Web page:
336 Central Park West
336 Central Park West, New York City, NY
|336 Central Park West|
Exterior of 336 Central Park West
|Architect||Schwartz & Gross|
|Number of Units||96|
|Number of Floors||15|
|Type of Roof||IRMA|
|336 Central Park West, New York City, NY|
|Distance to Public Transit||Less than one block|
|Region||New York City|
|Municipality||New York City|
|Title of Land||Cooperative|
Overlooking the lush greenery of Central Park, 336 Central Park West says enough in its address to describe the building's ideal location on the Upper West Side. This historic cooperative building was an original apartment house designed by renowned architects Schwartz and Gross in 1929. The building was later converted to its current structure, and remains a prominent, landmark building with 96 sought-after residences over its 15 floors.
This Art Deco style, brick-clad building offers residences that range from three to eight rooms, and are suitable for singles, couples, and families. There are also some duplex residences in the building which offer larger, home-style residences. Magnificent architectural details in the interiors have been married with modern updates to the building's lobby. This full-service building offers modern amenities like a full-time doorman and two separate wings with 24 hour operated elevators.
Nearby many outdoor areas, the city's shopping and entertainment districts, as well as convenient public transportation, this building is situated in a sought-after, park-side neighborhood with many historical landmark buildings and exquisite architecture.
Aside from being directly across from the famous and highly-visited tourist attraction of Central Park, which offers virtually every outdoor activity you can imagine, 336 Central Park West is also within walking distance to many other, more modest outdoor attractions. Some of these include Sol Bloom Playground, Saint Gregory's Park, Eightyninth Street Playground, West 87th Street Garden, Frederick Douglass Playground, and Riverside Park to the west along the Hudson River.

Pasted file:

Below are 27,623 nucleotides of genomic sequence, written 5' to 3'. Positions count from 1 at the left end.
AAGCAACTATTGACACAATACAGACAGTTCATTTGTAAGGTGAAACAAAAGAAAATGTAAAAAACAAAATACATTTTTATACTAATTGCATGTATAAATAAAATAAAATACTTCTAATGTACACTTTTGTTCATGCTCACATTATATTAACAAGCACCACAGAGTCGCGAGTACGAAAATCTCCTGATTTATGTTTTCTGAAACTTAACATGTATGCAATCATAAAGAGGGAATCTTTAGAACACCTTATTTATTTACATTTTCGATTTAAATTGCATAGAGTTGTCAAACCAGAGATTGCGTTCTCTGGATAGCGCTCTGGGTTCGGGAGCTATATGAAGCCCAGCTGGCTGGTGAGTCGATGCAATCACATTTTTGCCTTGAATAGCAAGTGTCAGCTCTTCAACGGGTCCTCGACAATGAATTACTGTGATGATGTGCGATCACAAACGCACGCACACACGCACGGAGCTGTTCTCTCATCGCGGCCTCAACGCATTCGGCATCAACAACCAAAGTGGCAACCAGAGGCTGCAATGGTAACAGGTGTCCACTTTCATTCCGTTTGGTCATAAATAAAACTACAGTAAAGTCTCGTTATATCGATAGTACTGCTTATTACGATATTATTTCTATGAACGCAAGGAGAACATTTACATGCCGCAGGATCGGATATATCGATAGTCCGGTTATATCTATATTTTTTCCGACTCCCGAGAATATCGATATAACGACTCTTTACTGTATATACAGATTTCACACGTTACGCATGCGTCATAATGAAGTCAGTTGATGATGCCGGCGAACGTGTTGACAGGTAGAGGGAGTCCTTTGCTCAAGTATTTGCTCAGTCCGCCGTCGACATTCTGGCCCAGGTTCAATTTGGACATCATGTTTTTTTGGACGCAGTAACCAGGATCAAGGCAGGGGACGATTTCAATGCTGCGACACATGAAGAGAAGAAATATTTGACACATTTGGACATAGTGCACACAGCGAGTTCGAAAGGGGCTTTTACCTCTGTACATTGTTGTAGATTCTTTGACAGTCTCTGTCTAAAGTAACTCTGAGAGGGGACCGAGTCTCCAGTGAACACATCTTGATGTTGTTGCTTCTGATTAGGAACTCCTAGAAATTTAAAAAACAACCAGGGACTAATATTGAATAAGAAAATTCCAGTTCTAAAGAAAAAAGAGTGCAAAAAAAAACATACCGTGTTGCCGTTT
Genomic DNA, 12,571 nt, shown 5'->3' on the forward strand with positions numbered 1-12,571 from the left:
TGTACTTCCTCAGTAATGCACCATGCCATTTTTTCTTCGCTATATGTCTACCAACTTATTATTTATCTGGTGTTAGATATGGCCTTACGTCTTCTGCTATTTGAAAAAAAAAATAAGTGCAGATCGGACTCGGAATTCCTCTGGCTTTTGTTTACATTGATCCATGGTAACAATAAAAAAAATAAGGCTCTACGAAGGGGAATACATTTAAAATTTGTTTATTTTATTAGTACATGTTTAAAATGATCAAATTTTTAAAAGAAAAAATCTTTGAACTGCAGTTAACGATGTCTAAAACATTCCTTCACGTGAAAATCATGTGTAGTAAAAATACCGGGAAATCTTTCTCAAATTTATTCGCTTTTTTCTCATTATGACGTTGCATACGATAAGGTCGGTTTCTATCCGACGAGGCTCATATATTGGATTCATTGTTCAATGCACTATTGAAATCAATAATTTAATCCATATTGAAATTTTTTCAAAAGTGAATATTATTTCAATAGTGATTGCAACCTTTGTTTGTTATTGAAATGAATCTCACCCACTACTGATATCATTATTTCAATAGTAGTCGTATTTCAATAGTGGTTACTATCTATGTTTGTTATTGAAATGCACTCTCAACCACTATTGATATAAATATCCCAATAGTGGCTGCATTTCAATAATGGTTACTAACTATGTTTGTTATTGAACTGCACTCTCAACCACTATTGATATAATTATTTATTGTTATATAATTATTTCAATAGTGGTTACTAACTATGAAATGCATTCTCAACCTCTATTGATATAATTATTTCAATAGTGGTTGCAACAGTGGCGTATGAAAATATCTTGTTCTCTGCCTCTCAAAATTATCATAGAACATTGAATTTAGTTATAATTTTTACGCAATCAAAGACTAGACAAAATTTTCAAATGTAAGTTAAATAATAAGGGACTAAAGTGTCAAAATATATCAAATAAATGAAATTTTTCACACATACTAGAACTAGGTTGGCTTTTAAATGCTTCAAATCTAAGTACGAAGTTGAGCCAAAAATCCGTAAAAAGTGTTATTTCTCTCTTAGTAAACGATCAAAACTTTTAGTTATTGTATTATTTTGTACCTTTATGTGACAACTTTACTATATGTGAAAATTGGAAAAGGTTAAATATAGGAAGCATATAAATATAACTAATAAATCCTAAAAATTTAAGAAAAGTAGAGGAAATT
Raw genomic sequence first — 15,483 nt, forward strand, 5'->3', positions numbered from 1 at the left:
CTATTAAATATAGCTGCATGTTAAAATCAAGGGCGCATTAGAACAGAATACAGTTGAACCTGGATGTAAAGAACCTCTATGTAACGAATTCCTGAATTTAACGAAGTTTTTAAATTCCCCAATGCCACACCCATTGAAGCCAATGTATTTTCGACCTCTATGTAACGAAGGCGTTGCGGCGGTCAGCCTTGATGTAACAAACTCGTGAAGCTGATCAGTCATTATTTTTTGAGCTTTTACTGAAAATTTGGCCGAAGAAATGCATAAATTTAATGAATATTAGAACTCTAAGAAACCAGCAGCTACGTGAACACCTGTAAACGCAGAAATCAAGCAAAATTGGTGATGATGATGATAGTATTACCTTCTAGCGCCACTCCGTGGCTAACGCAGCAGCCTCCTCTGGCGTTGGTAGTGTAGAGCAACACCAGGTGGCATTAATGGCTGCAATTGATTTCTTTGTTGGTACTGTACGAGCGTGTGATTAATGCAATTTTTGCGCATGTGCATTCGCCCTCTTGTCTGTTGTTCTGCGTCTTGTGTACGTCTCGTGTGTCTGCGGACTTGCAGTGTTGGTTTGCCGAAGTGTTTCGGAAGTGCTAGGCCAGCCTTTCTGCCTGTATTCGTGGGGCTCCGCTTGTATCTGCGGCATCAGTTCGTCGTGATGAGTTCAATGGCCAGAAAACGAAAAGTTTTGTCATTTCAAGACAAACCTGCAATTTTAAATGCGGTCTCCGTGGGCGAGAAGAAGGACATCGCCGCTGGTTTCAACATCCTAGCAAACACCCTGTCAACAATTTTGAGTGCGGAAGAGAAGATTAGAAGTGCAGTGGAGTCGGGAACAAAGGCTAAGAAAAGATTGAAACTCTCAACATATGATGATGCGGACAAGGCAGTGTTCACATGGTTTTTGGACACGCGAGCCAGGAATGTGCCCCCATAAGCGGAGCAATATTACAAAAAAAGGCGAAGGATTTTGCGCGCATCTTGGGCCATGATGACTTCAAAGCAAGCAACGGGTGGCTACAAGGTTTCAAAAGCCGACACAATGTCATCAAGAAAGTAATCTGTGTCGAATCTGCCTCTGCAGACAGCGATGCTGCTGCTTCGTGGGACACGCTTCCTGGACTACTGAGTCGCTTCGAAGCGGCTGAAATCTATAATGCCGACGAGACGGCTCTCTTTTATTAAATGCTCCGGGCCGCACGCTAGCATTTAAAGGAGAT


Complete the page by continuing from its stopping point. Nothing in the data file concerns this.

Schools in the area include Columbia Grammar Prep School, Lilian Weber School, Dwight School, Anglo American International School, The Mandell School, Manhattan School for Children, and Academy and Athletic Excellence. Philosophical Library and New York Public Library are also nearby. There are many cafes, grocery stores, markets, boutiques, and shops within walking distance.
There are over 20 different public transit options in the vicinity of the building, including a subway station two blocks up on Central Park West at West 96th Street. There are also car and bike share programs within walking distance, and the area is perfect for cycling, walking, and jogging.
This classic and modest architectural building offers a red-brown brick facade with many columns of windows and unusual cornices that offer protruding rooftop elements. Designed by Schwartz & Gross, 336 Central Park West stands at 48.77 meters tall and is designated as a city landmark building to protect it from redevelopment. Schwartz & Gross was one of the city’s most prominent architectural firms designing apartment houses before World War II.
Stated by Elliot Willensky and Norval White in the A.I.A. Guide to New York City, "This 16-story apartment house is crowned with terracotta reminiscences of Egyptian-styled papyrus stalks (don’t confuse this with the 19th Century Egyptian Revival Style, of which very few examples remain in the city)."
The combination of the building's rich and dark colored brick facade with its rather delicate cornice detailing creates a unique design. Another striking feature is situated at the building's entrance which features a double-story terracotta enriched detailing around the lobby doors which provides curved balconies above the canopied entrance. "The tapestry brick enriches the viewer’s experience close to eye level," Willensky and White noted.
This historical 1929 building was converted to its current cooperative ownership structure in 1971, and features many historic and charming details throughout the interiors. The structure has an attractive rooftop water tank enclosure and inconsistent fenestration with protruding air conditioners. The building's corner stature has a narrow frontage on Central Park West and a wide frontage on its side-street, West 94th Street.